Apparently, according to Santos, Citino had been called repeatedly by Cohen for a comment on a story regarding the alleged payoff to Giles. Citino remained steadfast and repeatedly told Cohen "no comment". Citino testified that Cohen had probably called him 100 times looking for a comment.
During the time Cohen was working on the story, Citino sent an e-mail to Perez outlining his understanding of where the deal stood. In that e-mail Citino referenced the "$100,000" payment to Giles. Citino testified that on the day the e-mail was sent at 10:54am, Perez began calling him almost immediately and he claimed (verified by phone records) that Perez called him 18 to 20 times trying to reach him.
They had a short conversation, most of which Citino "didn't recall". Several days later Perez called him upset because he had put the $100,000 payoff to Giles in writing. According to Citino, Perez was not happy because the e-mail and the payoff could be "trouble" if it got into the "wrong hands".
Then in the "be careful what you ask for" column, Perez reacted to a Courant story by Cohen. After the issue with "taking care of Abe" was published in the Courant, Perez turned around and sent a letter to States Attorney Kevin Kane requesting a full investigation into the payoff and any corrupt activity. Eddie must have thought that the attention would be focused on the convicted felon Citino and the spotlight would never be on him.
Well, as Inspector Sullivan testified, that plan didn't work for Perez and almost immediately after they first interviewed Eddie, he became a suspect.
One of the more peculiar pieces of information was brought out during Santos's cross examination when he tried to paint a picture of Cohen "threatening" Citino to get Citino to comment for his story. Citino seemed to not consider Cohen's actions a "threat", but Santos kept asking about Cohen "threatening" him. Apparently Cohen asked for comment and Citino kept saying "no comment" and Cohen related to him that he probably wouldn't be portrayed in a positive light if he chose not to comment. Cohen apparently advised Citino that his criminal past would be brought out in the article.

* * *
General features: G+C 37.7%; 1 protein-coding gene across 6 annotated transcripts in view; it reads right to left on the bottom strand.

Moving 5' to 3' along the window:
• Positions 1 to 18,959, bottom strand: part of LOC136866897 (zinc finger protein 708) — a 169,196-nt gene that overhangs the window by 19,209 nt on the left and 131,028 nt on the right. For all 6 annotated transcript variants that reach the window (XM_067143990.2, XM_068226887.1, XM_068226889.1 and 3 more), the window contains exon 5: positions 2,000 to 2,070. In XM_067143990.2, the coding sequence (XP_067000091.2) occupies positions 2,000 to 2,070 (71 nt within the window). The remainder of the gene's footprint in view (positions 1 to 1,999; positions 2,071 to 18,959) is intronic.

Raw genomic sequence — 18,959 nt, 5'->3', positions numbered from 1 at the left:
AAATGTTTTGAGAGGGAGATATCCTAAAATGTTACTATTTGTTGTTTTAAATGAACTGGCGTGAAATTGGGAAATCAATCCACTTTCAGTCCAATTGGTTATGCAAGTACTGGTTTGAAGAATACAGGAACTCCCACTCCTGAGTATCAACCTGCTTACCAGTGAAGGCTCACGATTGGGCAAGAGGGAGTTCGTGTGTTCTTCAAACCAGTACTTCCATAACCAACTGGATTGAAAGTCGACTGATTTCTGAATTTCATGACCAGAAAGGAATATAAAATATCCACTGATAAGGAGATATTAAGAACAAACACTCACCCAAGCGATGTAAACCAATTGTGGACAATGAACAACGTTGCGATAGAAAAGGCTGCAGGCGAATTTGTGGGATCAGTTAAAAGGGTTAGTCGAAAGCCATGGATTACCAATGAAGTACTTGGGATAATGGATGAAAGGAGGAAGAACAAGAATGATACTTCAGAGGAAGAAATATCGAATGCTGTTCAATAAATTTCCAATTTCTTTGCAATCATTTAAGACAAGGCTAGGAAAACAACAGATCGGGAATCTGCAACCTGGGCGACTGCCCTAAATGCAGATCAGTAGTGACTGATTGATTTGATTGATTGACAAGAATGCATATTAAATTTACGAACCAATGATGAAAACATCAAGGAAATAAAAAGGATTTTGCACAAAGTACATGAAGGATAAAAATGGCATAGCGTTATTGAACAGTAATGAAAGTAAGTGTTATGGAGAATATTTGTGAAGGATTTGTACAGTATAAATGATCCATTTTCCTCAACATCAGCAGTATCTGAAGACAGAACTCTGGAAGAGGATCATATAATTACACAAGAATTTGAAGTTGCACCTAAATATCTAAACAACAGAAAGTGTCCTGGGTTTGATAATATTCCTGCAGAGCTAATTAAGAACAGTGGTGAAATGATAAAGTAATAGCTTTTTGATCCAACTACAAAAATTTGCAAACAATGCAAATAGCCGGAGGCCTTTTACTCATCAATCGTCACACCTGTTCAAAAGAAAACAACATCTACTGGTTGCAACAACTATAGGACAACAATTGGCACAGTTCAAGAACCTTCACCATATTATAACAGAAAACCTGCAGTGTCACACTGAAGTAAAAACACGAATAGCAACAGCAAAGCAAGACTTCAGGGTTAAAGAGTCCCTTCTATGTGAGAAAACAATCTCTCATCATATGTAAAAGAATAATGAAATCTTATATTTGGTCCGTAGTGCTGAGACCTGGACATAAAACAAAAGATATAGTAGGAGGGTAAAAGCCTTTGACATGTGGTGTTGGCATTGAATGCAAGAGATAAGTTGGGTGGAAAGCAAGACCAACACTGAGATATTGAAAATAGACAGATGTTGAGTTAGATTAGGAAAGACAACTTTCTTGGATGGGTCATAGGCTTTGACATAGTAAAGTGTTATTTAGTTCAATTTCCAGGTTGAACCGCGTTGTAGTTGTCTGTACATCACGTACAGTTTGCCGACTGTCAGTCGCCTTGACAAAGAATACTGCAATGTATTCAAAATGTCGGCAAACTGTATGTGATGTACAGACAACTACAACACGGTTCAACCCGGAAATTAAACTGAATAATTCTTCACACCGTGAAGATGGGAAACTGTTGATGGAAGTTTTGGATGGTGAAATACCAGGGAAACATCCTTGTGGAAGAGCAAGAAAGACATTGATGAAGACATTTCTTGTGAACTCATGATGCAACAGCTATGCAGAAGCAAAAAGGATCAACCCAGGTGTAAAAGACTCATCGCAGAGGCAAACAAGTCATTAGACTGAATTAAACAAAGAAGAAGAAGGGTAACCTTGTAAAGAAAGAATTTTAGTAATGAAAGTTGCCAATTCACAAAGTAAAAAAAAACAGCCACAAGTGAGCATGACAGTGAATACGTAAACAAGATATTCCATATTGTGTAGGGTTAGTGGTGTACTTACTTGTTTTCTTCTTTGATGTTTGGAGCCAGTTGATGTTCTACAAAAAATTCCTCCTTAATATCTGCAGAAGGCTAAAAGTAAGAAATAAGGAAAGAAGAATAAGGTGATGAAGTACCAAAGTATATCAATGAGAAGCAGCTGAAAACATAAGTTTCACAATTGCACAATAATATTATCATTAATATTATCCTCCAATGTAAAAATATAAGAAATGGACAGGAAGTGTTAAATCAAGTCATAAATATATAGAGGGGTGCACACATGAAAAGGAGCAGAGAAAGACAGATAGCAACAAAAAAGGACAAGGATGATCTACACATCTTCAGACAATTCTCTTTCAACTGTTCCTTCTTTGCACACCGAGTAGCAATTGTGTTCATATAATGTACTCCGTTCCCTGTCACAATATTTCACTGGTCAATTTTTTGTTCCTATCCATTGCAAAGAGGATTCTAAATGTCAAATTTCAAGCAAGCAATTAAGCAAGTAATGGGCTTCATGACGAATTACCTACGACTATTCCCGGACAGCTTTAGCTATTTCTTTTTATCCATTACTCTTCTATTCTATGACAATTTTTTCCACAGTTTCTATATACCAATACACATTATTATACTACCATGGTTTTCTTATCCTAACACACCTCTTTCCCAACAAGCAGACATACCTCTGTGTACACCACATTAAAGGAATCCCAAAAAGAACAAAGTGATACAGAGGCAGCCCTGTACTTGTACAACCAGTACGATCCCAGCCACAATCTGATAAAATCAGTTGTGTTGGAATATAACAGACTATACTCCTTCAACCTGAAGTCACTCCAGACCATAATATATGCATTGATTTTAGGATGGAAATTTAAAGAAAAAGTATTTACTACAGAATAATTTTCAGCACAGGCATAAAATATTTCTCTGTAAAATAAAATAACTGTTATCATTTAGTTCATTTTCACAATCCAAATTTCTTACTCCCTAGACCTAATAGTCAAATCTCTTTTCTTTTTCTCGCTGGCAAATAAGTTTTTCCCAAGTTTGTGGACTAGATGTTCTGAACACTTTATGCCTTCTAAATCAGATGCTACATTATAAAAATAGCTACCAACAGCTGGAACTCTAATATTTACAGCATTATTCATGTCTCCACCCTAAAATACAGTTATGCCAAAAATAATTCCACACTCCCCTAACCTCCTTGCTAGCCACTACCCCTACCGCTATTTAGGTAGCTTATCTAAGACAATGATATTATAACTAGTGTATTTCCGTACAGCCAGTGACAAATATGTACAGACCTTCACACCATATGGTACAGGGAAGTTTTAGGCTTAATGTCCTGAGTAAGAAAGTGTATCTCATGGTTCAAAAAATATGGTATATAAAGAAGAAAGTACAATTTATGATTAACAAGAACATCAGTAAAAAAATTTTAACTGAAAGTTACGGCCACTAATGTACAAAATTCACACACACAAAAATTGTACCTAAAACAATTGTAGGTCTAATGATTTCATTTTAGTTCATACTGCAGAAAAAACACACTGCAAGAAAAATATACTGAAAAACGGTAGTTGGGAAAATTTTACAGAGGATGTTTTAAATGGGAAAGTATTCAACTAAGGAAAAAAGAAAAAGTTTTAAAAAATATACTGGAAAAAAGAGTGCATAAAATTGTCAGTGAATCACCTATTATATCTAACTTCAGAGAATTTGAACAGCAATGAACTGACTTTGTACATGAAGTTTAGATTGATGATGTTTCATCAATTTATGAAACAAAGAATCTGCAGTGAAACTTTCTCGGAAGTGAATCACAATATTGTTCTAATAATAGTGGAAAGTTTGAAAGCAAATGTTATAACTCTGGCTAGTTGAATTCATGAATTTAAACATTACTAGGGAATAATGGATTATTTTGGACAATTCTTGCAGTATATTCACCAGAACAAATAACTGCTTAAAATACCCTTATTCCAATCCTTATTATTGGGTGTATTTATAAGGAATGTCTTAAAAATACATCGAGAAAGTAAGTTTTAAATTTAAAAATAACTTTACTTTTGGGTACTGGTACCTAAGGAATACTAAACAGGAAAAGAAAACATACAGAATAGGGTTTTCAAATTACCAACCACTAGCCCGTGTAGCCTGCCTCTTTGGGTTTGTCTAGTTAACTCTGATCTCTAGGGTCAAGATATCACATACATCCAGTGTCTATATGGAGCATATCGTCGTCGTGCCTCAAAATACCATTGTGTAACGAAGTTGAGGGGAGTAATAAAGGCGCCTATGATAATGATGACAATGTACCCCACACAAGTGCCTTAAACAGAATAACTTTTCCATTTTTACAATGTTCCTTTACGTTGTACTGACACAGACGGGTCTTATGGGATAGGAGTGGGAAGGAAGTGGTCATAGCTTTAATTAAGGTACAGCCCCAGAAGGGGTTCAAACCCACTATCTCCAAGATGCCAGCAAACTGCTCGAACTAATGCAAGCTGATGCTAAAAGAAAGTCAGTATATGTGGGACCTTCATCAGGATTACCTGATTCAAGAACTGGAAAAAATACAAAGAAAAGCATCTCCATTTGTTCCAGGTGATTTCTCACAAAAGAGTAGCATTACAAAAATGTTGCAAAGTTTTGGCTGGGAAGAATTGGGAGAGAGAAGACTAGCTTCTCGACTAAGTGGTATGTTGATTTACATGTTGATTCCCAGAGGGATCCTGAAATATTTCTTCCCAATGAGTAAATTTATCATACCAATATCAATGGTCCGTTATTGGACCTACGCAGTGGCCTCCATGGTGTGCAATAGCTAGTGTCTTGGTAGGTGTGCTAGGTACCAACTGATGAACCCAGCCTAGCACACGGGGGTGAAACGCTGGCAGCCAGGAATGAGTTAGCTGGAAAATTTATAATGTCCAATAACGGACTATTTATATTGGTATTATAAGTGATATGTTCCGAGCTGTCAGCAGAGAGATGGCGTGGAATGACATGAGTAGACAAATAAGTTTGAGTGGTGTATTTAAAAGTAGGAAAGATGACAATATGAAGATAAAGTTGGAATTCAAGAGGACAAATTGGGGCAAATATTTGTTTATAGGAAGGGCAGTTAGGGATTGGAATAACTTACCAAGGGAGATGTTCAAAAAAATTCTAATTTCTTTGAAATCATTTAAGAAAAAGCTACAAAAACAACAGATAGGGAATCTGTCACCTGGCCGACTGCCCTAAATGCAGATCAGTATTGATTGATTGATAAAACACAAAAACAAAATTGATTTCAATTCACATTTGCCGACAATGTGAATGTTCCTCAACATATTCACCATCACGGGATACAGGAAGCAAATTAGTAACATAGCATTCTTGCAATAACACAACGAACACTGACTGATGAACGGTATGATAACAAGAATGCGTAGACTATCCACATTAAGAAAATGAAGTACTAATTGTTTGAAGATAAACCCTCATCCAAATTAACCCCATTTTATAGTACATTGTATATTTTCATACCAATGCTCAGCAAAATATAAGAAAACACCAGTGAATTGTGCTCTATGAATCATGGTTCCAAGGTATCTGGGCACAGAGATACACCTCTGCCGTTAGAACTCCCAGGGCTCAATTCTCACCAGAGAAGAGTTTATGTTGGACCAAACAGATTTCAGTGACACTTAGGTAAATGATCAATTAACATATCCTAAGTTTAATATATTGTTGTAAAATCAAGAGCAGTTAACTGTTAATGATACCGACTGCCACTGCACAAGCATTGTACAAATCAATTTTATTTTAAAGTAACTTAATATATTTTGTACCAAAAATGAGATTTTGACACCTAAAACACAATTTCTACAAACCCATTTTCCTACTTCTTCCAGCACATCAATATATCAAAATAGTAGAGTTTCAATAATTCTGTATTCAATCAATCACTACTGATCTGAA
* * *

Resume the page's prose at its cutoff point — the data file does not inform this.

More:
For some reason Santos also pressed Citino regarding a phone call from Cohen after the article was published. Santos claimed that Cohen called Citino from New Orleans where Cohen was visiting his parents after Hurricane Katrina. I wanted to stand up and object, "Relevance your honor?". But the Judge seemed upset enough already after spectator Jan Appelloff's cell phone went off followed by Hubie Santos's phone going off for the second time of the day. "Sorry your honor, its my son" was Hubie's response, Appelloff quickly exited the courtroom to silence hers.
A quick admonishment by Judge Dewey for everyone to turn their phones off. An early recess for the long weekend was called and testimony resumes next Wednesday.
And for those in attendance wondering about my being summoned to the "backroom" during the afternoon recess, I will remain silent on that one until the time is right.